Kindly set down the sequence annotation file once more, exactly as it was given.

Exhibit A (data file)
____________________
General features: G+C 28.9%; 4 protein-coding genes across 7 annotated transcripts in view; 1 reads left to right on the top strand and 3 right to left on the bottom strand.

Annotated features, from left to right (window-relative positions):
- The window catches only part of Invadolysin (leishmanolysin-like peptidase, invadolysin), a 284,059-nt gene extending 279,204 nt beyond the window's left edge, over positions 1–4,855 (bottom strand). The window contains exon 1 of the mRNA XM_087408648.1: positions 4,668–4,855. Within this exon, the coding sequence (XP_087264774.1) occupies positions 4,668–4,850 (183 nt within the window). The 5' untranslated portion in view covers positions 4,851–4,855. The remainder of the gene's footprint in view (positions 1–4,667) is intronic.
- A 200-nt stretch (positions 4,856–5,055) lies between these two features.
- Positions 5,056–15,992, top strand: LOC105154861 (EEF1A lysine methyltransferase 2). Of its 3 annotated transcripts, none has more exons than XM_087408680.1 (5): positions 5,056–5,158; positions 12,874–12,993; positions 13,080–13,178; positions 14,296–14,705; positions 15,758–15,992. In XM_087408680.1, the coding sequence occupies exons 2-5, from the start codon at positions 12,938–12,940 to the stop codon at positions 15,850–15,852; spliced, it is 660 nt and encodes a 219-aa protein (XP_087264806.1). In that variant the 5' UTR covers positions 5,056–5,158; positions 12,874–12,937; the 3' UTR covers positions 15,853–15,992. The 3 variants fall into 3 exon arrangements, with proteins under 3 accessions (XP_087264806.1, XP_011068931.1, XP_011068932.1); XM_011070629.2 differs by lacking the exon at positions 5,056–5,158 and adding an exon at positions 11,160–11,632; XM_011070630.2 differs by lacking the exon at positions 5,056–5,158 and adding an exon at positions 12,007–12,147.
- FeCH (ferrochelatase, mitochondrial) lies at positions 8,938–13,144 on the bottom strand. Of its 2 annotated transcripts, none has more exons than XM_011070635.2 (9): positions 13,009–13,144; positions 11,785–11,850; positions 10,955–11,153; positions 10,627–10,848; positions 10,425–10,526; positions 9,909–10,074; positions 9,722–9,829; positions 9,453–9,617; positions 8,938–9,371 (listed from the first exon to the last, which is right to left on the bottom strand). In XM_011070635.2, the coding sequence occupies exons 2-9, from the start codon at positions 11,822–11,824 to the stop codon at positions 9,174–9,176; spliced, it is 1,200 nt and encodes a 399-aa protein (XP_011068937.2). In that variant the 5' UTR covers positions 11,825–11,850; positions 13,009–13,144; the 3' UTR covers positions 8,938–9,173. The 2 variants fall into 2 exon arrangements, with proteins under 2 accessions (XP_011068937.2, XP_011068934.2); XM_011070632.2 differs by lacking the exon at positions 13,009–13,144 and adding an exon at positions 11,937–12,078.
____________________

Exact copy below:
General features: G+C 28.9%; 4 protein-coding genes across 7 annotated transcripts in view; 1 reads left to right on the top strand and 3 right to left on the bottom strand.

Annotated features, from left to right (window-relative positions):
- The window catches only part of Invadolysin (leishmanolysin-like peptidase, invadolysin), a 284,059-nt gene extending 279,204 nt beyond the window's left edge, over positions 1–4,855 (bottom strand). The window contains exon 1 of the mRNA XM_087408648.1: positions 4,668–4,855. Within this exon, the coding sequence (XP_087264774.1) occupies positions 4,668–4,850 (183 nt within the window). The 5' untranslated portion in view covers positions 4,851–4,855. The remainder of the gene's footprint in view (positions 1–4,667) is intronic.
- A 200-nt stretch (positions 4,856–5,055) lies between these two features.
- Positions 5,056–15,992, top strand: LOC105154861 (EEF1A lysine methyltransferase 2). Of its 3 annotated transcripts, none has more exons than XM_087408680.1 (5): positions 5,056–5,158; positions 12,874–12,993; positions 13,080–13,178; positions 14,296–14,705; positions 15,758–15,992. In XM_087408680.1, the coding sequence occupies exons 2-5, from the start codon at positions 12,938–12,940 to the stop codon at positions 15,850–15,852; spliced, it is 660 nt and encodes a 219-aa protein (XP_087264806.1). In that variant the 5' UTR covers positions 5,056–5,158; positions 12,874–12,937; the 3' UTR covers positions 15,853–15,992. The 3 variants fall into 3 exon arrangements, with proteins under 3 accessions (XP_087264806.1, XP_011068931.1, XP_011068932.1); XM_011070629.2 differs by lacking the exon at positions 5,056–5,158 and adding an exon at positions 11,160–11,632; XM_011070630.2 differs by lacking the exon at positions 5,056–5,158 and adding an exon at positions 12,007–12,147.
- FeCH (ferrochelatase, mitochondrial) lies at positions 8,938–13,144 on the bottom strand. Of its 2 annotated transcripts, none has more exons than XM_011070635.2 (9): positions 13,009–13,144; positions 11,785–11,850; positions 10,955–11,153; positions 10,627–10,848; positions 10,425–10,526; positions 9,909–10,074; positions 9,722–9,829; positions 9,453–9,617; positions 8,938–9,371 (listed from the first exon to the last, which is right to left on the bottom strand). In XM_011070635.2, the coding sequence occupies exons 2-9, from the start codon at positions 11,822–11,824 to the stop codon at positions 9,174–9,176; spliced, it is 1,200 nt and encodes a 399-aa protein (XP_011068937.2). In that variant the 5' UTR covers positions 11,825–11,850; positions 13,009–13,144; the 3' UTR covers positions 8,938–9,173. The 2 variants fall into 2 exon arrangements, with proteins under 2 accessions (XP_011068937.2, XP_011068934.2); XM_011070632.2 differs by lacking the exon at positions 13,009–13,144 and adding an exon at positions 11,937–12,078.